CNC machining is the most advanced manufacturing technique. Some prominent characteristics that make these machines preferable are their accuracy, ability to provide higher tolerance in the components and less human intervention. However, a successful CNC machining project not only depends on picking the CNC machine only. It significantly depends upon choosing the suitable material as well.
CNC machines are compatible with various materials. However, the most common ones include aluminum and stainless steel. Initially, steel was used in many industrial applications; however, industrialists shifted to stainless steel because it is more rust-resistant.
As the name specifies, stainless steel doesn’t rust. On the other hand, aluminum is lightweight and malleable. Since materials are the most fundamental part of CNC machining, here is a helpful excerpt on Stainless steel vs aluminum.
Critical Differences Between Aluminum and Stainless Steel
Although both materials may look similar to an everyday user, they are widely different in many aspects. A quick comparison is illustrated below.
The Chemical Composition
Like all other sectors using computers, CNC machines also produce radically different results with minute changes in the material. A substance’s chemical composition dictates its material strength, surface finish, malleability, corrosion resistance, and costs.
Aluminum consists of magnesium, manganese, silicon, and zinc. In comparison, stainless steel is an iron alloy that contains 10% of chromium, and around 1% of the entire composition contains zinc, aluminum, titanium, and zirconium.
Both aluminum and stainless steel are rust-resistant. However, both differ in the underlying principles. Stainless steel comprises nickel and chromium compounds, producing a protective layer on the material’s surface.
In comparison, aluminum’s structural composition produces an oxide layer on the external surface which resists corrosion and rust.
Electrical conductivity is one of the primary distinctions between the two metals. Aluminum contains copper concentrations which increase its electrical conductivity up to 61%. In contrast, stainless steel has an electrical conductivity of 3.5%. Hence it makes a poor conductor of electricity than aluminum.
Thermal conductivity is an essential consideration when manufacturing heat sinks. Aluminum offers good thermal conductivity but has a low melting point so it can deform at excessively higher temperatures. In comparison, stainless steel has a higher boiling point and is more suitable for component construction requiring exposure to higher temperatures.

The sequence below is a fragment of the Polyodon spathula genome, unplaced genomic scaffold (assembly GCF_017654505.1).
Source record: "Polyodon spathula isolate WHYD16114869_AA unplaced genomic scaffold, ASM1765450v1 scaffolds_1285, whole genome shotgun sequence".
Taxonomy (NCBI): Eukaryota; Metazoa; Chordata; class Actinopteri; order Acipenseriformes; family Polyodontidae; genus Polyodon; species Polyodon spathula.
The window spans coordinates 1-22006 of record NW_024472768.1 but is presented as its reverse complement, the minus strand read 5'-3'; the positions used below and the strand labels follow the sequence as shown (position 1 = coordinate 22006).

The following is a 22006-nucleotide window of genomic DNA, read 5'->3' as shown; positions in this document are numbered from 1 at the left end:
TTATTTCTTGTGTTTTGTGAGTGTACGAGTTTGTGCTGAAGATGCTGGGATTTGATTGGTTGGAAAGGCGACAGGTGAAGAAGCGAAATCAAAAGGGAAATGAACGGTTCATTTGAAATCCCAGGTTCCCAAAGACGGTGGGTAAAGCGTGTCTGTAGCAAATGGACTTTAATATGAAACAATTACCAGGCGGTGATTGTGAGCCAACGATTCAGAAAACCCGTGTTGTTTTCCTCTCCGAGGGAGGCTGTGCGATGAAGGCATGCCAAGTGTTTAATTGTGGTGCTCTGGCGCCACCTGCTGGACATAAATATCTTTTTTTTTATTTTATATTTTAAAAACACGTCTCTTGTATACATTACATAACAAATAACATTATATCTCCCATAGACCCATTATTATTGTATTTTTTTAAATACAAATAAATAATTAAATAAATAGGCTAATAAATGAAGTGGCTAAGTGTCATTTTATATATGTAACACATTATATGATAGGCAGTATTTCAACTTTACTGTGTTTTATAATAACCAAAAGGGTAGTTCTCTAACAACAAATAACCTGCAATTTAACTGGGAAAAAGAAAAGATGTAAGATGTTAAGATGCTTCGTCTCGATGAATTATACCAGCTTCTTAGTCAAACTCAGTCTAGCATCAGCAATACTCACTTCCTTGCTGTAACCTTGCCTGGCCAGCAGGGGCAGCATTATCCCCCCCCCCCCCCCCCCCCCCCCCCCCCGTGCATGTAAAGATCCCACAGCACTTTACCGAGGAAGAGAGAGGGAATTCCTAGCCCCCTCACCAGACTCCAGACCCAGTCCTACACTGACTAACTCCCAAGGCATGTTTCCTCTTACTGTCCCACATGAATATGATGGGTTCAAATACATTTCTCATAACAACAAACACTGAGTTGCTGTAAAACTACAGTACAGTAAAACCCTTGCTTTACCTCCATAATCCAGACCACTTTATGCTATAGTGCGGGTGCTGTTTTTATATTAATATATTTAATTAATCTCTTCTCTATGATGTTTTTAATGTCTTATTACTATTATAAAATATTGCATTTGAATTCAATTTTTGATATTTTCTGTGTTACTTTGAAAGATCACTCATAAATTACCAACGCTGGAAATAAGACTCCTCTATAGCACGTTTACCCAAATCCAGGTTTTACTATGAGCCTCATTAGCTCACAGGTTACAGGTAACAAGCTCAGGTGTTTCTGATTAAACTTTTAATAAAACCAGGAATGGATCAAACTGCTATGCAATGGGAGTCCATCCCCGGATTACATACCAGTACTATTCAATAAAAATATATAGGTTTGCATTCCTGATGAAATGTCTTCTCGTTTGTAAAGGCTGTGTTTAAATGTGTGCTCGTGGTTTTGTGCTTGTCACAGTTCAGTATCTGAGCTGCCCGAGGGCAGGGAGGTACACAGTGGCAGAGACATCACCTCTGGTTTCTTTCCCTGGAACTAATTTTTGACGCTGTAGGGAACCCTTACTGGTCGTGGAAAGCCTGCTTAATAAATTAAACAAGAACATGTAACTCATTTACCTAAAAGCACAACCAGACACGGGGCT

The melting point refers to the temperature when the object changes its state (converting from solid to liquid). Noting the melting point of the chosen material is vital to ensure that it delivers the required strength.
Stainless steel has a melting point of about 1200 to 1500 degrees Celsius. In comparison, aluminum has a melting point of 600 or so. So aluminum is ideal if you are looking for something sturdy for extrusion or die casting. However, stainless steel works more ideally if you want more heat resistance than elasticity.
The yield strengths of both materials are significantly different. Therefore, it is crucial to scrutinize the project’s requirements before opting for a material. The average yield strength of aluminum is 7 to 11 MPa, while that of stainless steel is 25 to 2500Mpa. Hence, if you are looking for material strength, stainless steel is the ideal choice.
The Bottom Line
Aluminum and stainless steel differ in a variety of aspects. The most noticeable difference is the surface. Pure aluminum exhibits a matte whitish surface, while stainless steel has a shiny grey exterior. Next, their chemical composition, machinability, costs, resistances, and conductivities differ. Since CNC machining is critical, avoiding minute details can adversely affect the final product.
Stainless steel works best when you need higher material strength and heat resistance. In contrast, aluminum is preferred for its lightness and non-corrosive nature.